Members of Albuquerque’s immigrant community and representative organizations, including the New Mexico Asian Family Center, spoke out against Thursday’s Supreme Court deadlock, which they say affects about 36,000 families.
During a spirited news conference hosted by El Centro de Igualdad y Derechos, or The Center for Equality and Rights, the same messages were delivered repeatedly: criticism of Republican senators’ refusal to allow a vote on President Obama’s nominee for the Supreme Court; that politicians who fought against immigration reform will hear from the Hispanic community in November; that the Thursday decision will be overcome; and that immigrants are here and they intend to stay.
Bertha Campos, a mother and owner of a business, said Thursday’s news is “only another demonstration of the anti-immigrant politics that continue to surge in our country.”
State Rep. Javier Martinez, D-Albuquerque, said the decision was “an indication of a broken Washington” and “Republican obstructionism in Congress.”
Andrea Plaza, executive director of Encuentro, which works with immigrants on education, language and workforce skills, said the deadlock will have a big economic impact on the state, where immigrants are twice as likely as U.S.-born citizens to start businesses.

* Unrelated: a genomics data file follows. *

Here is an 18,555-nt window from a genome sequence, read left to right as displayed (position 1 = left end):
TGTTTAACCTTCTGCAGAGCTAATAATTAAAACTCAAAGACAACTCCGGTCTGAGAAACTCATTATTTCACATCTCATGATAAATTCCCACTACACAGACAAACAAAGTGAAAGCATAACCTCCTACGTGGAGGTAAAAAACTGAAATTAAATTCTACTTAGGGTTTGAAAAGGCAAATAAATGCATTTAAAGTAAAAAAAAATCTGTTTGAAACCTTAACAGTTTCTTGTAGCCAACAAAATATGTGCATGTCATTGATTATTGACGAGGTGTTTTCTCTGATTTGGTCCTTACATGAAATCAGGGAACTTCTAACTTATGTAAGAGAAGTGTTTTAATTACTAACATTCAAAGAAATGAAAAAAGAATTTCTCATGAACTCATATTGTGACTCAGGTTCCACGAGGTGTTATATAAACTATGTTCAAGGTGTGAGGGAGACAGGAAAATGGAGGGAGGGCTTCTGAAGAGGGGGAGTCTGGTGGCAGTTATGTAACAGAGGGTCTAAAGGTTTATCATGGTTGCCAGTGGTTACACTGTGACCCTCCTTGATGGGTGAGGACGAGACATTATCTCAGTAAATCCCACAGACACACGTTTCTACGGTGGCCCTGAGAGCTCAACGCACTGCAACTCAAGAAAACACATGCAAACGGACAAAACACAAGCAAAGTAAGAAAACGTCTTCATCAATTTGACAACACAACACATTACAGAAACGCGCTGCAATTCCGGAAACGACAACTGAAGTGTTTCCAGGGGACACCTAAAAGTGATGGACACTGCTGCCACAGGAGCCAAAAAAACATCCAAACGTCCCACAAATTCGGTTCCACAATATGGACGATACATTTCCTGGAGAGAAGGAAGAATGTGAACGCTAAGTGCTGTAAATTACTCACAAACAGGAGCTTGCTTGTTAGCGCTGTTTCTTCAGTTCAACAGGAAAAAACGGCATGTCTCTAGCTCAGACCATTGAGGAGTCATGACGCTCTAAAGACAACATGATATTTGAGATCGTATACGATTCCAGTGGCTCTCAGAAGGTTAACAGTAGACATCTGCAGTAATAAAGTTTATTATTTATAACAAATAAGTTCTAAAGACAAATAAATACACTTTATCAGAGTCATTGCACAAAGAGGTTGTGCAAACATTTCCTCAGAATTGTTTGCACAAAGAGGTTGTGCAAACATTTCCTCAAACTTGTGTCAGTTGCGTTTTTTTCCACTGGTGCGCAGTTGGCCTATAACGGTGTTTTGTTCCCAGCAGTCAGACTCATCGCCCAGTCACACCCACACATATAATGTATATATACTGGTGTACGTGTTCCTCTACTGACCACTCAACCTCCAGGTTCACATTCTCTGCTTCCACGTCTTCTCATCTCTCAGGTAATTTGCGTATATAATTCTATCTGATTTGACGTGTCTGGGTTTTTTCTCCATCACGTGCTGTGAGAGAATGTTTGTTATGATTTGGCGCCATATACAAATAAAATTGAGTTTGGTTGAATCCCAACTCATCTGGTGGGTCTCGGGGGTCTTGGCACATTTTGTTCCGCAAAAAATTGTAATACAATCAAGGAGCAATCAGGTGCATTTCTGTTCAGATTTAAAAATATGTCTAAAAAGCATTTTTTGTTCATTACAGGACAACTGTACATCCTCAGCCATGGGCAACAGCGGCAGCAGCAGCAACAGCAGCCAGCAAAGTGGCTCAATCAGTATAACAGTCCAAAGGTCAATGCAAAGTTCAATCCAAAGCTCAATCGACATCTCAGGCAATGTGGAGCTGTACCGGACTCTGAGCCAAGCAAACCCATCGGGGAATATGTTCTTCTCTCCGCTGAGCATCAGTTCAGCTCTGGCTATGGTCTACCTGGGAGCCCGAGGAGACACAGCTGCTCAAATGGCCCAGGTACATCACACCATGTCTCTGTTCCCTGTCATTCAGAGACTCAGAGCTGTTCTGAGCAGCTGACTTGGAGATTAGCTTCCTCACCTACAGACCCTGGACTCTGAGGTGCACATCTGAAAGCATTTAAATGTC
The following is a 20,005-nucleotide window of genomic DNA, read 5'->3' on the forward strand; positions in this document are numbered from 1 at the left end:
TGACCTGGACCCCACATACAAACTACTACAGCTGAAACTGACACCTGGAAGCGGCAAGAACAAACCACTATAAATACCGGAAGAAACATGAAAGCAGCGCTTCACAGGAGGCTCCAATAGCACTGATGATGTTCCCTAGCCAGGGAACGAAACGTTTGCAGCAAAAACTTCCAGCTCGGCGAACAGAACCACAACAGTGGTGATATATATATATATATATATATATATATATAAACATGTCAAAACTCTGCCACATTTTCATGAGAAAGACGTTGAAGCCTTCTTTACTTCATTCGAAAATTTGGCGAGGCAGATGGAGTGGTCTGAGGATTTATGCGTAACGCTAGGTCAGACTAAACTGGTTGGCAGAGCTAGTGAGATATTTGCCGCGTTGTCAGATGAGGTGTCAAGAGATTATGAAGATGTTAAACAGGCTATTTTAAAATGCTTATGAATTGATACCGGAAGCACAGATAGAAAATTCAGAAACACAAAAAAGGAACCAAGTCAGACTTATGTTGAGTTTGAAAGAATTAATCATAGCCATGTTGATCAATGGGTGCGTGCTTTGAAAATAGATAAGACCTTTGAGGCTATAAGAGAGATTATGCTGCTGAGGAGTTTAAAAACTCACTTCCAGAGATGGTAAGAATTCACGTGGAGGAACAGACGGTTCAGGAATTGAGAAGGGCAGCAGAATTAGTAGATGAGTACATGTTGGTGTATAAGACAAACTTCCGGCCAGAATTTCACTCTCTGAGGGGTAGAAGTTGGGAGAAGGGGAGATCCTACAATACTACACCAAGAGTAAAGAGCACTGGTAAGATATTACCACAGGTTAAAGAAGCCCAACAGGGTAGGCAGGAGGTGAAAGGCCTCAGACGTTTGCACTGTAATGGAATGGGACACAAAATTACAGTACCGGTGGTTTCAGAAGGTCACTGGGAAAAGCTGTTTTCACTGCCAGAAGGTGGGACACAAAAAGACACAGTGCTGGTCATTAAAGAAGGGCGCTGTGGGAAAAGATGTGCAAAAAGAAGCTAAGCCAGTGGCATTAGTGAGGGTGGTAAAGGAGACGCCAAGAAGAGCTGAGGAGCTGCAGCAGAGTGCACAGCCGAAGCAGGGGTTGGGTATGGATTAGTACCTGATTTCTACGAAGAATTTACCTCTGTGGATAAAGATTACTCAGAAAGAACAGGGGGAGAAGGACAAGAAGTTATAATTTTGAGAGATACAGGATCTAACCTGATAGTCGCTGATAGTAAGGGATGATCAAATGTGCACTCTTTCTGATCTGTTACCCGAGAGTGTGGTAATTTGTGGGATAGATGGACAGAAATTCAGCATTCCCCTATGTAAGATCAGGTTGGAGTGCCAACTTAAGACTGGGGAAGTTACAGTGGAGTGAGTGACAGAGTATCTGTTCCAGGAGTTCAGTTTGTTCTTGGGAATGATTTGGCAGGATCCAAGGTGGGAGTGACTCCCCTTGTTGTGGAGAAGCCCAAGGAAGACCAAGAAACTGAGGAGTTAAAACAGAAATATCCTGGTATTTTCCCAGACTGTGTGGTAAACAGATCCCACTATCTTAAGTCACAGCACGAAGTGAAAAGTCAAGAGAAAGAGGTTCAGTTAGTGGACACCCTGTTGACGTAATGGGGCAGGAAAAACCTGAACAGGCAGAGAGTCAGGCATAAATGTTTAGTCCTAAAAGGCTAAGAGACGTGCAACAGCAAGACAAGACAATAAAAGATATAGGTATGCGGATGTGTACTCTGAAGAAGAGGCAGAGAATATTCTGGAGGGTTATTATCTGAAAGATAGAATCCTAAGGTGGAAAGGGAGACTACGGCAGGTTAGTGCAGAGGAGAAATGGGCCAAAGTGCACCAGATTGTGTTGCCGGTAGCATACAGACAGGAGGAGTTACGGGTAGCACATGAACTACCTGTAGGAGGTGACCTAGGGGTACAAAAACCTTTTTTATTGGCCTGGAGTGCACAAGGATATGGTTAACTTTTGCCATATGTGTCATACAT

Reaction from NM leaders
“I am extremely disappointed that because Senate Republicans have obstructed the confirmation of a Supreme Court justice, our nation’s highest court is hobbled and unable to function properly. … Today, the deadlocked court was only able to issue a one-sentence 4-4 decision on an issue of great significance to our nation, keeping millions of people in ongoing legal purgatory.”
— U.S. Sen. Tom Udall, D-N.M.
“Today, the United States Supreme Court upheld that President Obama’s action on immigration was against the law. It is truly unfortunate the president would rather act alone, without authority, than to work with Congress to find common sense solutions to our broken immigration system that we can all agree upon. His actions now call into question the safety, security, and well-being of almost 700,000 people that believed the president’s smoke and mirrors executive action.”
— U.S. Rep. Steve Pearce, R-N.M.
“The deadlocked Supreme Court position is very concerning since it means that families will continue to be torn apart by our broken immigration system and millions will have to continue living in the shadows. It is clear that Congress needs to pass comprehensive immigration reform.”
— U.S. Rep. Michelle Lujan Grisham, D-N.M.
“As the governor said before, the president never had the authority to issue this type of executive action. Rather than deliver on his promise to work in a bipartisan way and pass comprehensive immigration reform his first year, when he had complete control of Congress, the president did nothing for years and then tried waving around a magic pen to give de facto citizenship to millions of illegal immigrants.”
— Michael Lonergan,
spokesman for Republican Gov. Susana Martinez